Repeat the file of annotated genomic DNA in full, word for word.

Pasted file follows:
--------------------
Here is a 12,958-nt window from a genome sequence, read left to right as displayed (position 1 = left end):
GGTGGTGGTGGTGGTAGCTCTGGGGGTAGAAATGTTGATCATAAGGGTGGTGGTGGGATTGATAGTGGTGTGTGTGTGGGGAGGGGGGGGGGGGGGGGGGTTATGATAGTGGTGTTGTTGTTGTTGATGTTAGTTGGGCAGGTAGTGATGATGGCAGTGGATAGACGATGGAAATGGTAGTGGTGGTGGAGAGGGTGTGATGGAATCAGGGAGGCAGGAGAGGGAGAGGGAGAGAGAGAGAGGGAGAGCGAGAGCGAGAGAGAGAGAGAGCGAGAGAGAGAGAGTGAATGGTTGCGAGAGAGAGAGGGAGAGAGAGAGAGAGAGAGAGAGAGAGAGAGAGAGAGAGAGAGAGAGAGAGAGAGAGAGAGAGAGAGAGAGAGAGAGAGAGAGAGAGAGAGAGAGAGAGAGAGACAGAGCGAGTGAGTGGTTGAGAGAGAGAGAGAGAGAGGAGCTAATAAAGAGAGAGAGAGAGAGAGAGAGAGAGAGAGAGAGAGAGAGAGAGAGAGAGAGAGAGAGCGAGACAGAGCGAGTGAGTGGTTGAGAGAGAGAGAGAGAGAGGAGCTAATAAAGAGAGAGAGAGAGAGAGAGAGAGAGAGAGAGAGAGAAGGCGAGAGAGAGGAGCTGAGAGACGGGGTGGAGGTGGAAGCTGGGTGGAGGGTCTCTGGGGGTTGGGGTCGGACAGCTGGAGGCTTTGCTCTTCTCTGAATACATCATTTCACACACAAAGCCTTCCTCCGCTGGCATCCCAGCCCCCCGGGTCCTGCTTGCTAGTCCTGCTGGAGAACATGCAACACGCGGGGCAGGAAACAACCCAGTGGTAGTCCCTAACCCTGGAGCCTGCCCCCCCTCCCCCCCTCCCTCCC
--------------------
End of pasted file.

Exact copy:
Here is a 12,958-nt window from a genome sequence, read left to right as displayed (position 1 = left end):
GGTGGTGGTGGTGGTAGCTCTGGGGGTAGAAATGTTGATCATAAGGGTGGTGGTGGGATTGATAGTGGTGTGTGTGTGGGGAGGGGGGGGGGGGGGGGGGTTATGATAGTGGTGTTGTTGTTGTTGATGTTAGTTGGGCAGGTAGTGATGATGGCAGTGGATAGACGATGGAAATGGTAGTGGTGGTGGAGAGGGTGTGATGGAATCAGGGAGGCAGGAGAGGGAGAGGGAGAGAGAGAGAGGGAGAGCGAGAGCGAGAGAGAGAGAGAGCGAGAGAGAGAGAGTGAATGGTTGCGAGAGAGAGAGGGAGAGAGAGAGAGAGAGAGAGAGAGAGAGAGAGAGAGAGAGAGAGAGAGAGAGAGAGAGAGAGAGAGAGAGAGAGAGAGAGAGAGAGAGAGAGAGAGAGAGAGACAGAGCGAGTGAGTGGTTGAGAGAGAGAGAGAGAGAGGAGCTAATAAAGAGAGAGAGAGAGAGAGAGAGAGAGAGAGAGAGAGAGAGAGAGAGAGAGAGAGAGAGCGAGACAGAGCGAGTGAGTGGTTGAGAGAGAGAGAGAGAGAGGAGCTAATAAAGAGAGAGAGAGAGAGAGAGAGAGAGAGAGAGAGAGAAGGCGAGAGAGAGGAGCTGAGAGACGGGGTGGAGGTGGAAGCTGGGTGGAGGGTCTCTGGGGGTTGGGGTCGGACAGCTGGAGGCTTTGCTCTTCTCTGAATACATCATTTCACACACAAAGCCTTCCTCCGCTGGCATCCCAGCCCCCCGGGTCCTGCTTGCTAGTCCTGCTGGAGAACATGCAACACGCGGGGCAGGAAACAACCCAGTGGTAGTCCCTAACCCTGGAGCCTGCCCCCCCTCCCCCCCTCCCTCCC